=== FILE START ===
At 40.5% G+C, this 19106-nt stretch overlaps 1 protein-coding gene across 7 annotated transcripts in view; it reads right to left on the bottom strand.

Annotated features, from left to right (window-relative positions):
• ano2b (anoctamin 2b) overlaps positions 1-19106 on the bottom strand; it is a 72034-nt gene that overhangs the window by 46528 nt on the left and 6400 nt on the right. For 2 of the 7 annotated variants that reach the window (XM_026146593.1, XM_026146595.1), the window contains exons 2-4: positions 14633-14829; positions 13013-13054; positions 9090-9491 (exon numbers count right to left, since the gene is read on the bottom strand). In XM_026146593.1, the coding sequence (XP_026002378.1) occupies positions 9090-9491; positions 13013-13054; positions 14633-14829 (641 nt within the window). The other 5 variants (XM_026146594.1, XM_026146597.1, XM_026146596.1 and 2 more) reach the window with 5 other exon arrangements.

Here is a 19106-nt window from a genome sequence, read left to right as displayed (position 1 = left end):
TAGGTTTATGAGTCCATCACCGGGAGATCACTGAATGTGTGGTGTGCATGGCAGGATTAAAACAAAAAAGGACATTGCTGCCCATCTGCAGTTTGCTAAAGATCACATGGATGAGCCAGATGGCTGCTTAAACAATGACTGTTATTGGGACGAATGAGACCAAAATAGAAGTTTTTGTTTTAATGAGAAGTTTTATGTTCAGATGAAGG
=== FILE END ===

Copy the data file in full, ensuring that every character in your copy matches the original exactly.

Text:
At 40.5% G+C, this 19106-nt stretch overlaps 1 protein-coding gene across 7 annotated transcripts in view; it reads right to left on the bottom strand.

Annotated features, from left to right (window-relative positions):
• ano2b (anoctamin 2b) overlaps positions 1-19106 on the bottom strand; it is a 72034-nt gene that overhangs the window by 46528 nt on the left and 6400 nt on the right. For 2 of the 7 annotated variants that reach the window (XM_026146593.1, XM_026146595.1), the window contains exons 2-4: positions 14633-14829; positions 13013-13054; positions 9090-9491 (exon numbers count right to left, since the gene is read on the bottom strand). In XM_026146593.1, the coding sequence (XP_026002378.1) occupies positions 9090-9491; positions 13013-13054; positions 14633-14829 (641 nt within the window). The other 5 variants (XM_026146594.1, XM_026146597.1, XM_026146596.1 and 2 more) reach the window with 5 other exon arrangements.

Here is a 19106-nt window from a genome sequence, read left to right as displayed (position 1 = left end):
TAGGTTTATGAGTCCATCACCGGGAGATCACTGAATGTGTGGTGTGCATGGCAGGATTAAAACAAAAAAGGACATTGCTGCCCATCTGCAGTTTGCTAAAGATCACATGGATGAGCCAGATGGCTGCTTAAACAATGACTGTTATTGGGACGAATGAGACCAAAATAGAAGTTTTTGTTTTAATGAGAAGTTTTATGTTCAGATGAAGG